I don’t know how well this way of living would work if we lived in a cookie cutter suburb with high-speed, no shoulder access roads. I know there are people who are successfully carfree in those situations, but it seems it would be both stressful and dull. I applaud all of you who are doing that.

What was most surprising, perhaps, was that getting rid of the car didn’t not immediately slow me down. For the first couple of years, if I saw a light turning yellow, I would start pedaling harder to get through it, even if it was much too far away. The programming to speed through a yellow light remained in place for a long time. I’m trying to live a sane, meditative, scholarly, orderly life. Getting rid of the car has helped with that, but I’m still scatterbrained. I get up in the morning with enough tasks on my mind to fill an entire week — I’ve got to build bee hives, do some grocery shopping, check that hive that looks like it’s about to swarm, write a blog entry, check my email, write some letters, bake some bread, etc. On top of that, I want to read. I want to make some time for meditation. I have a type B philosophy with a type A personality. I set the timer to sit and read for an hour, and after five minutes, I have to jump up and look at the clock. Sometimes I deceive myself into thinking that, if I did have a car, I could get all those errand things out of the way, and I would have more time. Luckily, I’m not stupid enough to buy that argument. I can remember rushing around even more when I had a car. I’m trying to focus on relaxing in my tasks. Unfortunately, I’m just not a task-happy person. If I spend the day engaged in tasks, I look back at the day and think, “I wasted a day doing stuff.” If I read most of the day, well, actually, I do feel happier, but then I think “Man, now I have to do twice as much stuff tomorrow.” I think that, as I get older, more things are falling into place, either that, or I’m more forgiving of myself.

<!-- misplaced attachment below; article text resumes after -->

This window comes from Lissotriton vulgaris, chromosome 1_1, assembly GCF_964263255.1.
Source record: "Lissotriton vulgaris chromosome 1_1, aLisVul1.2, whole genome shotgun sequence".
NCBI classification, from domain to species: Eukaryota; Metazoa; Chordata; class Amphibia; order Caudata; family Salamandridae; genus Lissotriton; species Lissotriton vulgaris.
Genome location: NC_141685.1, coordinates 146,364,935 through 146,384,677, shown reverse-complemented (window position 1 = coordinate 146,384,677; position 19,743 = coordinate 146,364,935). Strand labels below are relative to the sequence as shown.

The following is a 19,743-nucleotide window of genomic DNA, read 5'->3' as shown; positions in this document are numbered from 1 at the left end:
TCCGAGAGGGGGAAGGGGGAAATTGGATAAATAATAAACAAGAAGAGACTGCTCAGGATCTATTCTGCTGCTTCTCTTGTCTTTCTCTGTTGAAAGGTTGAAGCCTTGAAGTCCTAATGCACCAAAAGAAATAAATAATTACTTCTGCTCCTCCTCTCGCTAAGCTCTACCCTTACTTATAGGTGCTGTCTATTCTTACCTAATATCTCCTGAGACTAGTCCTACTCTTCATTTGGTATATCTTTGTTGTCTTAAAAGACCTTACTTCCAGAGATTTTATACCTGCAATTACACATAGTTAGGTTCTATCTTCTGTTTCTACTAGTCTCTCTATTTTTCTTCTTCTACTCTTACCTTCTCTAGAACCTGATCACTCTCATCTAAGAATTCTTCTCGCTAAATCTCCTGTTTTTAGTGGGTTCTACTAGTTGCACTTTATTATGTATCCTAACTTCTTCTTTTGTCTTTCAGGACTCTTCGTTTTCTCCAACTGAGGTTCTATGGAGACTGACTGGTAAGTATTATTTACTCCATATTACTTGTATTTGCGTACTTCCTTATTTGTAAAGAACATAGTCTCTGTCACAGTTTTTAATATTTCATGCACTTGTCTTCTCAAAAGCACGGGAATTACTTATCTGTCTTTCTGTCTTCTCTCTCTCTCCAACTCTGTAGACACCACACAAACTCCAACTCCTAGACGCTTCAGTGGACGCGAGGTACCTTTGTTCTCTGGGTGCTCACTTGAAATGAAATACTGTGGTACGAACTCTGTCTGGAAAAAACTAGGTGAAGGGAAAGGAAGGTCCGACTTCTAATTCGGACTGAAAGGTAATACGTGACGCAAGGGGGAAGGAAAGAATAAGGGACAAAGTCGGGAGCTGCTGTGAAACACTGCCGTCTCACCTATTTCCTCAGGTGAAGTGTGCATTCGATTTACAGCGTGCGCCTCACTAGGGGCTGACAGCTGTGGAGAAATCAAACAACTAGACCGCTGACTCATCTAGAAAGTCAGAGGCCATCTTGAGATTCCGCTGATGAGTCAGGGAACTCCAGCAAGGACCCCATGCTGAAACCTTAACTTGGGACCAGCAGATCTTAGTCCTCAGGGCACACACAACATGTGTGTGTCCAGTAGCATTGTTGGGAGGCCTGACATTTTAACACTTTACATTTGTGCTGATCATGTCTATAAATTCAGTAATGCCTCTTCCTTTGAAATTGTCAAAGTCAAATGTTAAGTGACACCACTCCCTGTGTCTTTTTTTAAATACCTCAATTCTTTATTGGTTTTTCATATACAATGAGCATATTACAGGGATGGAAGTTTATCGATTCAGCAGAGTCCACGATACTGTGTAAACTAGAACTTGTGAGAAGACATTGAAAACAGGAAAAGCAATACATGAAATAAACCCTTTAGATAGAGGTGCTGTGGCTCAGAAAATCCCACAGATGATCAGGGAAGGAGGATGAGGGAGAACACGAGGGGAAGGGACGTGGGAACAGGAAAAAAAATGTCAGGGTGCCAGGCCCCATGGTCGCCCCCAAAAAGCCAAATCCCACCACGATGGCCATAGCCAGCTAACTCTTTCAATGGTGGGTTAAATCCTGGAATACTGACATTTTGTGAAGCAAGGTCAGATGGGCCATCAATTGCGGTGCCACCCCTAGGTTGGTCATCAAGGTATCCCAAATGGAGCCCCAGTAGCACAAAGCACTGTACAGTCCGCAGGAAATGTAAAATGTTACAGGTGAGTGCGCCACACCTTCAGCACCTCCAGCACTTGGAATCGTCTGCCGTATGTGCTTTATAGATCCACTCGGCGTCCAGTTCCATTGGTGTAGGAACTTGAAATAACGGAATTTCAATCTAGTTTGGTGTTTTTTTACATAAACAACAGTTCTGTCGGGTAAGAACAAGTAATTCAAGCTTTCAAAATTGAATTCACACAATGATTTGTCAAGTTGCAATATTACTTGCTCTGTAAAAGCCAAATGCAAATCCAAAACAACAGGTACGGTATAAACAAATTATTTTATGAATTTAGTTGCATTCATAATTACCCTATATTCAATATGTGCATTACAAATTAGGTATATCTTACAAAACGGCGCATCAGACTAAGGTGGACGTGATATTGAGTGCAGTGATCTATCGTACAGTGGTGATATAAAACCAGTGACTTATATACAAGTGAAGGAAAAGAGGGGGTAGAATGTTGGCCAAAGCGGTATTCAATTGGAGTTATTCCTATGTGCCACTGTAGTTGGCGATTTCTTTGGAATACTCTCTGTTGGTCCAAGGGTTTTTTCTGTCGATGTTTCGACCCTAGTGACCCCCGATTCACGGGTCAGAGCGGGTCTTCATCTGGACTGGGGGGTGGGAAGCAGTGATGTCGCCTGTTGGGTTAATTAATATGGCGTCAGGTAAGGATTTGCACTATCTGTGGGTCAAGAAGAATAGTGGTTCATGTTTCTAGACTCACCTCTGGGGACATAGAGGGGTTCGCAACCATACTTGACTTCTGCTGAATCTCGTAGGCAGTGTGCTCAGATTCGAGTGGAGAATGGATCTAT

So happy Cinco de Mayo everyone! Park those cars and walk, bike, or ride the bus. And all you Democrats out there, please contact your representatives in Washington and let them know that, if anything, gas prices are too low, and they need to be looking at spurring conservation and planning for the long term rather than pandering to voters who have not been educated about the real problems and real challenges we’re facing. We are all suffering now, it’s true, but the suffering is going to be much greater if we don’t start reorganizing the way we live right now.”

Paul Cooley -

Carfree Family